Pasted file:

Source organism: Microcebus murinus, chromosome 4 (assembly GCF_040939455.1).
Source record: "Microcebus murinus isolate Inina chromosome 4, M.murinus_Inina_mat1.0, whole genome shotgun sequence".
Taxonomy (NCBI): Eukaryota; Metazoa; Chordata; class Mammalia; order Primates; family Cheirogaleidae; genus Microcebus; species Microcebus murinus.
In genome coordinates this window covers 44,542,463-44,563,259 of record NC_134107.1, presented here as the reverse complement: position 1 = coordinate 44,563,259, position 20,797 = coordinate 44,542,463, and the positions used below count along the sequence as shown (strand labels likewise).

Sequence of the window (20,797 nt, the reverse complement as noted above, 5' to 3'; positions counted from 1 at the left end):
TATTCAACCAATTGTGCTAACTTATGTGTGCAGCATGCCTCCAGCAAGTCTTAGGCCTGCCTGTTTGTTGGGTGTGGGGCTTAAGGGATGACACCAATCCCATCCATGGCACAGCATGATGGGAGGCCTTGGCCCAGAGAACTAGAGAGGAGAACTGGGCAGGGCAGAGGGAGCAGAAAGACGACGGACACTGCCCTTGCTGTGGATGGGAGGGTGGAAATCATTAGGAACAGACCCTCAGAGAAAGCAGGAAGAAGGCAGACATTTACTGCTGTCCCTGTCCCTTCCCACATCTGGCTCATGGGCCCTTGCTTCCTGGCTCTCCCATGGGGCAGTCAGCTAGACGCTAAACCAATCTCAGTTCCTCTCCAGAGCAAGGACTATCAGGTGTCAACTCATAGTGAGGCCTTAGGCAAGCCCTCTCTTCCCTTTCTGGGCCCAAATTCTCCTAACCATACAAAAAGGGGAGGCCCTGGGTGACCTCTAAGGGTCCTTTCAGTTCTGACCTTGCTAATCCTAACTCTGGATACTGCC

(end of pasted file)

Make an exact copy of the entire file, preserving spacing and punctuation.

Source organism: Microcebus murinus, chromosome 4 (assembly GCF_040939455.1).
Source record: "Microcebus murinus isolate Inina chromosome 4, M.murinus_Inina_mat1.0, whole genome shotgun sequence".
Taxonomy (NCBI): Eukaryota; Metazoa; Chordata; class Mammalia; order Primates; family Cheirogaleidae; genus Microcebus; species Microcebus murinus.
In genome coordinates this window covers 44,542,463-44,563,259 of record NC_134107.1, presented here as the reverse complement: position 1 = coordinate 44,563,259, position 20,797 = coordinate 44,542,463, and the positions used below count along the sequence as shown (strand labels likewise).

Sequence of the window (20,797 nt, the reverse complement as noted above, 5' to 3'; positions counted from 1 at the left end):
TATTCAACCAATTGTGCTAACTTATGTGTGCAGCATGCCTCCAGCAAGTCTTAGGCCTGCCTGTTTGTTGGGTGTGGGGCTTAAGGGATGACACCAATCCCATCCATGGCACAGCATGATGGGAGGCCTTGGCCCAGAGAACTAGAGAGGAGAACTGGGCAGGGCAGAGGGAGCAGAAAGACGACGGACACTGCCCTTGCTGTGGATGGGAGGGTGGAAATCATTAGGAACAGACCCTCAGAGAAAGCAGGAAGAAGGCAGACATTTACTGCTGTCCCTGTCCCTTCCCACATCTGGCTCATGGGCCCTTGCTTCCTGGCTCTCCCATGGGGCAGTCAGCTAGACGCTAAACCAATCTCAGTTCCTCTCCAGAGCAAGGACTATCAGGTGTCAACTCATAGTGAGGCCTTAGGCAAGCCCTCTCTTCCCTTTCTGGGCCCAAATTCTCCTAACCATACAAAAAGGGGAGGCCCTGGGTGACCTCTAAGGGTCCTTTCAGTTCTGACCTTGCTAATCCTAACTCTGGATACTGCC